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Discussion Starter · #1 · (Edited)
Hey guys, I just got this new awesome AM FS bike, the Jamis Dakar XAM2.0, and I have no idea what I'm doing setting up the shock and fork. The only thing I knew to do was to put in my body weight in the rear shock(air pressure). Don't know how much to put in the fork. How do you determine? I have no idea how much rebound, speed compression, travel. Right now I have everything set pretty much in the middle of the road. Owners manual and cd are pretty much useless. I need some experienced guys hear to give me a crash course on how to set all this up. Now what is that little, I'll call it resourvour, or little shock, sitting underneath the main rear shock? How much air do I put in there. Looks like it's somekind of blow out valve. How much air do I put in there? Now the rear shock. I don't see much difference between the 'Pro-Pedal settings. I thought it worked where you either have it on Pro-pedal or you don't. It seems like all the settings are pro-pedal settings.
If somebody could at least tell me how much air to put in these shocks and fork, that would be great.

BTW, my front fork is a Fox 32 Talas- RLC and my rear is a Fox DHX AIR 5.0
Thanks!!
 

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Discussion Starter · #4 ·
The owners manual and CD wasn't to helpful and the bike shop did help me out, but I want some real experienced riders to give me some input as to how to set this bike up. If some people can post on how they have their bike set-up and their weight, that can give me some idea on what to do.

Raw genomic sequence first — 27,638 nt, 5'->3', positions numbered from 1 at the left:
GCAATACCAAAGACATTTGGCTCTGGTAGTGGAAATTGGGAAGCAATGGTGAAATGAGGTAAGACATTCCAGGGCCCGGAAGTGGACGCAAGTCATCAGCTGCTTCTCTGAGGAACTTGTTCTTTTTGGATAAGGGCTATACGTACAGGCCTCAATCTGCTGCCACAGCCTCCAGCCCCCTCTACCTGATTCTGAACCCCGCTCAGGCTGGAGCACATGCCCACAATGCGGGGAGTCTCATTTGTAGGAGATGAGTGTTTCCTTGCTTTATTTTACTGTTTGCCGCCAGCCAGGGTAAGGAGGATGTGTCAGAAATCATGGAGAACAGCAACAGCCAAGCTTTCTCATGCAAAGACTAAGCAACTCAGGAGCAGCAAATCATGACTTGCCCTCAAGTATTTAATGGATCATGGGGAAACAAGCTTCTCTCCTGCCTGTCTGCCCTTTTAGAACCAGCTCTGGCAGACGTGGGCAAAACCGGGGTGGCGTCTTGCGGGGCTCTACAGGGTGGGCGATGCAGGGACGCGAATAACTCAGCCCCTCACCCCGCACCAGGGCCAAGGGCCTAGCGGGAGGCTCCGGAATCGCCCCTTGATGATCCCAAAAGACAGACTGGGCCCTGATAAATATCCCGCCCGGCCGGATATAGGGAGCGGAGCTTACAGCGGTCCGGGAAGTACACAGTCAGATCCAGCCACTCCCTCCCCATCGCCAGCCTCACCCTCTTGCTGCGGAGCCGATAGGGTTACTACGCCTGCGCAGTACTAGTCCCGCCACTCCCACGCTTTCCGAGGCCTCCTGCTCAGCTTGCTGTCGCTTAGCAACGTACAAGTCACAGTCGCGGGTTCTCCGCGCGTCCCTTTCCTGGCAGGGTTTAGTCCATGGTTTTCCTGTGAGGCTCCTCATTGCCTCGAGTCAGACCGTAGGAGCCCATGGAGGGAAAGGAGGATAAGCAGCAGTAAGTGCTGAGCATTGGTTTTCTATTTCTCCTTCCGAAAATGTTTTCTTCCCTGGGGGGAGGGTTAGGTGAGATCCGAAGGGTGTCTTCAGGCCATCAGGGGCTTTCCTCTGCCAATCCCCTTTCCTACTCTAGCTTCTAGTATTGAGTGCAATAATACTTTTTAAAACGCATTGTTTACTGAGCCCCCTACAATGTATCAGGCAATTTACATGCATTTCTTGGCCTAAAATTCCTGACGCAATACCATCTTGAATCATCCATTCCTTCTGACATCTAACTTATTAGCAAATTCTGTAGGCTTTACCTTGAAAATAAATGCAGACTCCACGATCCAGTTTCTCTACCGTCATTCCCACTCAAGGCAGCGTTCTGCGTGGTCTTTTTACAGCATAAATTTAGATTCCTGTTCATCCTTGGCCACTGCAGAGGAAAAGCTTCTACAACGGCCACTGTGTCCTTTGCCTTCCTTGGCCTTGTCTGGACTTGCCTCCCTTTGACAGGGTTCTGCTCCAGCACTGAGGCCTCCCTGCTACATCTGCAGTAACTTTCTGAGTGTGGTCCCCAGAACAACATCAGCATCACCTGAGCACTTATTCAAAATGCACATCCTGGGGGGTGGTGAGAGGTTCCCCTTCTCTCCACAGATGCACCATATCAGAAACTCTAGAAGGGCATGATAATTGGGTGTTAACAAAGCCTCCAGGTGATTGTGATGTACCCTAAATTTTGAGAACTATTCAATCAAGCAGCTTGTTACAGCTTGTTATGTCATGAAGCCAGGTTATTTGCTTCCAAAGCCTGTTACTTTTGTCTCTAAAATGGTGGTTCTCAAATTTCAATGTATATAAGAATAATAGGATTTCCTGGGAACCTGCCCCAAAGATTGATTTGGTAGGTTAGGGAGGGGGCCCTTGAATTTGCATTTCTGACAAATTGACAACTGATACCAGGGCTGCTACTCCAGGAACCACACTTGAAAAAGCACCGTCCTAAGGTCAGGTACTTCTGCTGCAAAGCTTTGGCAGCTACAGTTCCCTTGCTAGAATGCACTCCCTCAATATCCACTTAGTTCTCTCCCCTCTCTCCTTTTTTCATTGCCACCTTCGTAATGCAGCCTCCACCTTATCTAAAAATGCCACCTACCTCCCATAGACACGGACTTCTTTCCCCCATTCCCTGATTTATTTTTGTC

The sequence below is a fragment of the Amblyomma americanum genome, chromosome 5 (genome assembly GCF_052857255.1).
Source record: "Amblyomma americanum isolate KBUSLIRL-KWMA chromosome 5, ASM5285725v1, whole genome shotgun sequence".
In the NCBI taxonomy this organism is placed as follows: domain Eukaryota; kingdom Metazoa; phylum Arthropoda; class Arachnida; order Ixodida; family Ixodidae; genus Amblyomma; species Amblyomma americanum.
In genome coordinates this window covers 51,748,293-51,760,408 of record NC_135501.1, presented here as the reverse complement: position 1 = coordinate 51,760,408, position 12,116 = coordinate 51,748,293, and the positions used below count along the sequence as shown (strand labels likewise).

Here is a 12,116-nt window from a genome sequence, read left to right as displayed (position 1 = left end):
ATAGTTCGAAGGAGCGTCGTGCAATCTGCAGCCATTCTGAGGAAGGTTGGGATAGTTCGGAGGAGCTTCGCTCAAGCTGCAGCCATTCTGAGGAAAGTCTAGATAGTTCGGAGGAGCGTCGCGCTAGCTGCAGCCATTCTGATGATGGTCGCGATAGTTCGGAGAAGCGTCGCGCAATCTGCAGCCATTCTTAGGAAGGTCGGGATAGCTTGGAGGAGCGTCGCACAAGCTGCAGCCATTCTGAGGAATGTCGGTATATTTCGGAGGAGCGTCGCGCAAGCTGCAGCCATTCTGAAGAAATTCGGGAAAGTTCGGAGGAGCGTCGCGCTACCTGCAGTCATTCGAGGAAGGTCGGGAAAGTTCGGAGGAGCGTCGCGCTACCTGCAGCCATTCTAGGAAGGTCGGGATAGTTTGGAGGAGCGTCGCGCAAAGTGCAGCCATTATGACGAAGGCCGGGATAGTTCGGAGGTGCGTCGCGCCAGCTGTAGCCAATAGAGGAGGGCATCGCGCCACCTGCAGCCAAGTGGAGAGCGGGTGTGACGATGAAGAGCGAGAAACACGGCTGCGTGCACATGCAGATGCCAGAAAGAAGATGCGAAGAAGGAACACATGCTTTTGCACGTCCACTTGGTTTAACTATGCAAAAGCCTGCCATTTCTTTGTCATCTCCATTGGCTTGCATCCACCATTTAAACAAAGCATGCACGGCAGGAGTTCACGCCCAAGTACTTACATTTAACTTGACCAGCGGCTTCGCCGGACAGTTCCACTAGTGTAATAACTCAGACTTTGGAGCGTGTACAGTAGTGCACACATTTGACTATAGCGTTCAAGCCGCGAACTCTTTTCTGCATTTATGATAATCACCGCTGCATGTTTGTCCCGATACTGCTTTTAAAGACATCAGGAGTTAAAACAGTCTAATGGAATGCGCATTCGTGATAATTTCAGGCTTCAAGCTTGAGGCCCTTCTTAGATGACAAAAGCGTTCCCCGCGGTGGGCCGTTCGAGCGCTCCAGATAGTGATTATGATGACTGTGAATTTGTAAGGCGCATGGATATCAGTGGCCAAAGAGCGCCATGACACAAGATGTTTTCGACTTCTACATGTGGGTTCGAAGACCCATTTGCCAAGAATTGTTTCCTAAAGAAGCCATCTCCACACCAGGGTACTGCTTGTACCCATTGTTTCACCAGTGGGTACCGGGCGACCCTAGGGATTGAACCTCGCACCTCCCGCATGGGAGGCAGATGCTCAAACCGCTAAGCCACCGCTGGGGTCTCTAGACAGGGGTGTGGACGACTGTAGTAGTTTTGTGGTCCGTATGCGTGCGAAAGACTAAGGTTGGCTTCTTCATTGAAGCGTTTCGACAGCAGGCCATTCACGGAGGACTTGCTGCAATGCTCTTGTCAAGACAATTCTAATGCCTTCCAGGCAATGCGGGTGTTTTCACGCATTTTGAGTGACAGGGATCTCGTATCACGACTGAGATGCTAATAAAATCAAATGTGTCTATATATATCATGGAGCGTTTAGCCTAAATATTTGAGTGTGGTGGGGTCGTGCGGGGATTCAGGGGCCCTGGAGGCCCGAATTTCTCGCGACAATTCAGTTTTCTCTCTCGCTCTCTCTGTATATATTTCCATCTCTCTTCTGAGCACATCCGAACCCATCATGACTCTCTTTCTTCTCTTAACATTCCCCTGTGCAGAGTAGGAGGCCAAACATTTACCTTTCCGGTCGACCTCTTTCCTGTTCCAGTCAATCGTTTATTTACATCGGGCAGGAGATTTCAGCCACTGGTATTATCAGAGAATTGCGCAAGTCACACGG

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The problem being here is that....

suspension set up is a bit more subjective than that. There are to many factors for anyone to give you pat advice on how to set up you suspension. What keen is saying is that FOX has OWNERS MANUALS on their website that give you the information that you are looking for! It would take nearly two pages or more of text to tell you how to do initial set up here!!!

Go to the Fox website and download the owner's manuals for your fork and shock and READ THEM. The Fox manuals are VERY good and will give you all the "STARTING POINT" set up recommendations for your fork and shock. Go through the manual methodically making one adjustment at a time. Then from there RIDE THE BIKE, and remember that the recommendations in the manuals are STARTING POINTS. The beauty of air is that you can set up your fork and shock to best suit your riding style with simple ari pressure adjustments. There is NO magic rule of thumb for setting up suspension. There are just WAY too many variables, everything from suspension design to rider preference, and a ton of stuff in between.